Prof Reid is an internationally recognized expert and leader in probiotics. Until his recent retirement, he was the Distinguished Professor of Microbiology and Immunology and Surgery at Western University in Ontario, and the Endowed Chair in Human Microbiome and Probiotics at the Lawson Health Research Institute.
He chaired the World Health Organization Expert Panel and Working Group on Probiotics in 2001-2 that defined ‘probiotics’ and has served as President and Board member for the International Scientific Association for Probiotics and Prebiotics.
In a wide-ranging interview with NutraIngredients-USA for its recent Probiota Americas Probiota Champions video series, Prof Reid discussed his early career with probiotics, the challenges the category faced in the 1970s and 1980s, how quickly the FAO/WHO probiotics definition came together, his ongoing frustrations with misuse of the term ‘probiotic’, and his pioneering work in Africa.
Prof Reid talks proudly of the achievements in Africa, which started off with stop overs in South Africa and Kenya during a trip home to Europe from New Zealand. Those visits had a profound impact on him. When he was back in Canada, a Kenyan woman joined the university’s administration and there was a group that was charged with helping the HIV epidemic.
“Stephen Lewis was the HIV Ambassador to AIDS in Africa and he came to our university and said, ‘you have to help. We need your help’,” recalls Prof Reid. “And because this woman was from Kenya, and because I had been to Kenya, we were asked to join the group. I said, ‘Look, if you’re going to do something, you cannot have people waiting for a plane to come in every week with the answer. You have to give them something that they can call their own and they can develop themselves. So, I said we should make a probiotic yogurt.’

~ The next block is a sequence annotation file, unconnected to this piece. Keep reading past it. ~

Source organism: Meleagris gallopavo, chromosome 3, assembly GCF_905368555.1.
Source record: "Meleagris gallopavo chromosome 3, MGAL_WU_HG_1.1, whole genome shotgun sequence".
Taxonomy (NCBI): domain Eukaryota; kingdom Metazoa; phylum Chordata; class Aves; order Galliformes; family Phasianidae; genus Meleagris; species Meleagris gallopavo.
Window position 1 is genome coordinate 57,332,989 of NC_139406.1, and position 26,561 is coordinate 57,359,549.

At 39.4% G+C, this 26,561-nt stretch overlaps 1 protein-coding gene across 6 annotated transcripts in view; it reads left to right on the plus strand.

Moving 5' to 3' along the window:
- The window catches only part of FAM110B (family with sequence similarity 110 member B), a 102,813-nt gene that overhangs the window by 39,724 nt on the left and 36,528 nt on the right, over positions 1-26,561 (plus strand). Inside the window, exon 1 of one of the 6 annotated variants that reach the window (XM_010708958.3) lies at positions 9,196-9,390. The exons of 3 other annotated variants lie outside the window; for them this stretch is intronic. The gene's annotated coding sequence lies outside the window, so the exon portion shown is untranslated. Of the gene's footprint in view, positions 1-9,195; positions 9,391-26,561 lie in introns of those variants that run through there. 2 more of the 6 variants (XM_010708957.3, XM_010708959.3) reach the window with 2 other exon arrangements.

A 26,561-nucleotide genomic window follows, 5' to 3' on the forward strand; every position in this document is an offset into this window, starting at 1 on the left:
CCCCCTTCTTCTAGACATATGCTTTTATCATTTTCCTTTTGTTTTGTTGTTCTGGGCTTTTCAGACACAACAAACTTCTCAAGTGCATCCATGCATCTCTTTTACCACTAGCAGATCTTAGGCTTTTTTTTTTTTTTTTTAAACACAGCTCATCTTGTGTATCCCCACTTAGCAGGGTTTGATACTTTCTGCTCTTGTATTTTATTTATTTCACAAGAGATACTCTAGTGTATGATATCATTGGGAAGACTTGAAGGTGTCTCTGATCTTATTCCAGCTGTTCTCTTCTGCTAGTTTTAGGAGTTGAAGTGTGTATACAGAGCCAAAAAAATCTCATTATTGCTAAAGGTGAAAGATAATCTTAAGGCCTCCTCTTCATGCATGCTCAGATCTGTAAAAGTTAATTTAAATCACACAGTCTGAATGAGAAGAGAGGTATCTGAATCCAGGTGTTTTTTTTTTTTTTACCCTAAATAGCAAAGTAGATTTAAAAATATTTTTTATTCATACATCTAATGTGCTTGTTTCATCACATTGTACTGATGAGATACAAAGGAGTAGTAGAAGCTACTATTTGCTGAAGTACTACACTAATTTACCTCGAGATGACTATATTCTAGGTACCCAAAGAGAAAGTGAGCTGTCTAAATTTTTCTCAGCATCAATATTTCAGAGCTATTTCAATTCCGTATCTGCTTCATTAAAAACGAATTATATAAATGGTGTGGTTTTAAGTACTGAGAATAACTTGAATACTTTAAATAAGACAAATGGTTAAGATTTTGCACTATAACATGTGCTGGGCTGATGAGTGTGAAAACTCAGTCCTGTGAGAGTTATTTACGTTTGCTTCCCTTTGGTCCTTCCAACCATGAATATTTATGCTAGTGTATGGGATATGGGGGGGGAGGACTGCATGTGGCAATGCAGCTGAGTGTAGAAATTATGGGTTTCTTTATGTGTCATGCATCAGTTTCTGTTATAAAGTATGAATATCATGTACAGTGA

“So, we taught two students how to make this. I just used GR1 because it was rhamnosus, it grows OK in milk, etc. The woman from Kenya got in touch with a women’s group [in Kenya]… and this women’s group took on the project. And because of their hard work, due diligence, determination, they kept it going.
“A few years after it started, Remco Kort, who I had met in the Netherlands… asked to come out and look at it [the project]. And he went back and basically trained Wilbert Sybesma, and they said they really wanted to do something.
“And they did a couple of things that were really very impressive: They formed Yoba for Life, which is a non-profit foundation. And the system we were using was not going to work in the long-term: The GR1 strain was at an institute; the institute had to culture it up every week; the Mamas would walk to the institute and walk back to the kitchens to culture them. That couldn’t go on forever…
“So Remco and Wilbert designed these sachets, and they got a generic strain of GG … and they looked at 200 other strains and got a Streptococcus thermophilus strain that was really good at fermenting milk, they put them together, put them in a sachet that lasts for two years at room temperature. You pour in the sachet, there’s a little diagram on the back that says, ‘this is how you make 100 liters of yogurt’. Unbelievable. So that transformed everything for us.”
To watch the full interview, please click below.